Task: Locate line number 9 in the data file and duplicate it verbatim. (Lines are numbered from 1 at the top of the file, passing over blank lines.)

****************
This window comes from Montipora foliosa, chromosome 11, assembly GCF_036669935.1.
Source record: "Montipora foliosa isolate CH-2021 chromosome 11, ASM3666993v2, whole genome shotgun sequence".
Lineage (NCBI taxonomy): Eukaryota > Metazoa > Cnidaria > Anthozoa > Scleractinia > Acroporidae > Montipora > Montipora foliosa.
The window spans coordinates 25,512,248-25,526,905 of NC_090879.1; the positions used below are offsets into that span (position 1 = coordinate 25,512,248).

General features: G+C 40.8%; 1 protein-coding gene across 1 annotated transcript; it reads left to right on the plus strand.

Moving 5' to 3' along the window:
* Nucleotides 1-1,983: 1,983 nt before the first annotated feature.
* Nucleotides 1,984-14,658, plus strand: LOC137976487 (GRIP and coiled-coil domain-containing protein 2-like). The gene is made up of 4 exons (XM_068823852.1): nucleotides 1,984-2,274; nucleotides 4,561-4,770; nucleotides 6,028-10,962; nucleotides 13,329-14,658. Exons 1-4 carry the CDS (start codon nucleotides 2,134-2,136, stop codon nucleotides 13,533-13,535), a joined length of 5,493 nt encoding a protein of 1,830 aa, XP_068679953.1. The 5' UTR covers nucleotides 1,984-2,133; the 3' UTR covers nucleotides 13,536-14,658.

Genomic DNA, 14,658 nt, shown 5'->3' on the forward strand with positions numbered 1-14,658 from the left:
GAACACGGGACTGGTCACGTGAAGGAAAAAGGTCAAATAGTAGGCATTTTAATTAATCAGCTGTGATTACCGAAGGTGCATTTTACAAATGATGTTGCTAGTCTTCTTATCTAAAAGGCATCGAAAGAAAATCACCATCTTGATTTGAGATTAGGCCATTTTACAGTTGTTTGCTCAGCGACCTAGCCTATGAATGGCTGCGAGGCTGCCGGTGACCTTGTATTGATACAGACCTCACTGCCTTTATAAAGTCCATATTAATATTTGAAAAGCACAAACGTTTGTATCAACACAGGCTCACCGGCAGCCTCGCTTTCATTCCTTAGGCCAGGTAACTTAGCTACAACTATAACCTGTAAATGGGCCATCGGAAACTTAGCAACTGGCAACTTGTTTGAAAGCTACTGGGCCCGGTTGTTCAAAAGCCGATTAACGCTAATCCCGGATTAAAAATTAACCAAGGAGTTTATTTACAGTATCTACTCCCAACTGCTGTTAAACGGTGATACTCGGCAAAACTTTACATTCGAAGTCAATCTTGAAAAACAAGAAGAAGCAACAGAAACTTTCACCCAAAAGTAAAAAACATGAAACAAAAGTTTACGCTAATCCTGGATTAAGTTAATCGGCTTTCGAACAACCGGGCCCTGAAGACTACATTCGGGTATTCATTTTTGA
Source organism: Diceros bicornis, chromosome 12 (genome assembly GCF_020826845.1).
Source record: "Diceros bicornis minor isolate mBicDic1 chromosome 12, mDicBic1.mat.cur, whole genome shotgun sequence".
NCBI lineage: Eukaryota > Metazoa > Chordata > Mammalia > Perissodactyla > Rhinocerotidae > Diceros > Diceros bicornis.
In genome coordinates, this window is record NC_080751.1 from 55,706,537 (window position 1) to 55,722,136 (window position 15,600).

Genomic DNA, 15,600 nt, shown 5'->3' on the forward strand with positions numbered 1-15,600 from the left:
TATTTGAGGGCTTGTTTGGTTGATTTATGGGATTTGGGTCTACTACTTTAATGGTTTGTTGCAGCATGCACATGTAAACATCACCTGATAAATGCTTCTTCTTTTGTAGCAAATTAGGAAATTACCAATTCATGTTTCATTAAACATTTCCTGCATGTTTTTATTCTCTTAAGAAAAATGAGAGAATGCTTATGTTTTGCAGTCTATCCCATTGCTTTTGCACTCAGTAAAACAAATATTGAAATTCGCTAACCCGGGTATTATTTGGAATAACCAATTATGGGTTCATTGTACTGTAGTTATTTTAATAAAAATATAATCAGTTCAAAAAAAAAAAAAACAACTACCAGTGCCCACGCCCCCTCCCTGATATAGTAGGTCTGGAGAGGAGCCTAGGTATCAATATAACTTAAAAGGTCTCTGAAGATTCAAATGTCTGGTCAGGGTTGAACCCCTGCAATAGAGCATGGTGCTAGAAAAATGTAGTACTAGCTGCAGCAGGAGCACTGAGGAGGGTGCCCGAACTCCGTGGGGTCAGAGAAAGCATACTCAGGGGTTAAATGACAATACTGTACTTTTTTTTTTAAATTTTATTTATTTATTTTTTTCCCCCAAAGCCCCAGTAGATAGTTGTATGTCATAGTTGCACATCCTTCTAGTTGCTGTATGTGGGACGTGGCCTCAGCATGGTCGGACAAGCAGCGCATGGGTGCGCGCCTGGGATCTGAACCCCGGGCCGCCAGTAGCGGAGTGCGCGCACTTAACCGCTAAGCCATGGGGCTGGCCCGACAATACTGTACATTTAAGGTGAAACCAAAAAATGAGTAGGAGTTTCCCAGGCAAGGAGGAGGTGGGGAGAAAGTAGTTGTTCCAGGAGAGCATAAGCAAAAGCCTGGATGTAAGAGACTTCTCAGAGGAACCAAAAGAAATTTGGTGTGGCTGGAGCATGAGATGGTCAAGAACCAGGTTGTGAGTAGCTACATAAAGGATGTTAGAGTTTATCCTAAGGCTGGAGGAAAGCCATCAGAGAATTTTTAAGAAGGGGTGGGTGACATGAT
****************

Genomic DNA, 14,658 nt, shown 5'->3' on the forward strand with positions numbered 1-14,658 from the left: